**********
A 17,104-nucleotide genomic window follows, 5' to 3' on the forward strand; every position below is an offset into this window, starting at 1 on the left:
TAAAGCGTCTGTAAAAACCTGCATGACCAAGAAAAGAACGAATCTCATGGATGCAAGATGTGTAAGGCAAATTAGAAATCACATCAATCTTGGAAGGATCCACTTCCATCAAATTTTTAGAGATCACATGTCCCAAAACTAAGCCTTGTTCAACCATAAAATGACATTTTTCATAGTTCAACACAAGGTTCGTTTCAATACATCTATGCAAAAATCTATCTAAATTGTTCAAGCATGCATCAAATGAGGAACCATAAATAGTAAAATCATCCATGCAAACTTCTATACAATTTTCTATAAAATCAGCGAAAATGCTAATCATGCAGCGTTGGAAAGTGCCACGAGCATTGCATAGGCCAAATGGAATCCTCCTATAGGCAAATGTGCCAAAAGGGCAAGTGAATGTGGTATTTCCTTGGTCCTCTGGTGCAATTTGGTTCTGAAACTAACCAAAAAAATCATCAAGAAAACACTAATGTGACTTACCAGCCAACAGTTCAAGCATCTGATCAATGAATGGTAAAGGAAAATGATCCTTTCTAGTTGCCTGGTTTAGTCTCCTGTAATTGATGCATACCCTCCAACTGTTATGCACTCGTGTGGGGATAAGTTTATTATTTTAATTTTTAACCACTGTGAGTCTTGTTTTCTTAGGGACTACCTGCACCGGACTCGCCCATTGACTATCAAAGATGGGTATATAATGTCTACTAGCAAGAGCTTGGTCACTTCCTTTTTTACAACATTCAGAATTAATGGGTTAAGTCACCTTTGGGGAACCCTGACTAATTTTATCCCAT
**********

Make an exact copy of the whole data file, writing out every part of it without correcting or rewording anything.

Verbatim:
A 17,104-nucleotide genomic window follows, 5' to 3' on the forward strand; every position below is an offset into this window, starting at 1 on the left:
TAAAGCGTCTGTAAAAACCTGCATGACCAAGAAAAGAACGAATCTCATGGATGCAAGATGTGTAAGGCAAATTAGAAATCACATCAATCTTGGAAGGATCCACTTCCATCAAATTTTTAGAGATCACATGTCCCAAAACTAAGCCTTGTTCAACCATAAAATGACATTTTTCATAGTTCAACACAAGGTTCGTTTCAATACATCTATGCAAAAATCTATCTAAATTGTTCAAGCATGCATCAAATGAGGAACCATAAATAGTAAAATCATCCATGCAAACTTCTATACAATTTTCTATAAAATCAGCGAAAATGCTAATCATGCAGCGTTGGAAAGTGCCACGAGCATTGCATAGGCCAAATGGAATCCTCCTATAGGCAAATGTGCCAAAAGGGCAAGTGAATGTGGTATTTCCTTGGTCCTCTGGTGCAATTTGGTTCTGAAACTAACCAAAAAAATCATCAAGAAAACACTAATGTGACTTACCAGCCAACAGTTCAAGCATCTGATCAATGAATGGTAAAGGAAAATGATCCTTTCTAGTTGCCTGGTTTAGTCTCCTGTAATTGATGCATACCCTCCAACTGTTATGCACTCGTGTGGGGATAAGTTTATTATTTTAATTTTTAACCACTGTGAGTCTTGTTTTCTTAGGGACTACCTGCACCGGACTCGCCCATTGACTATCAAAGATGGGTATATAATGTCTACTAGCAAGAGCTTGGTCACTTCCTTTTTTACAACATTCAGAATTAATGGGTTAAGTCACCTTTGGGGAACCCTGACTAATTTTATCCCAT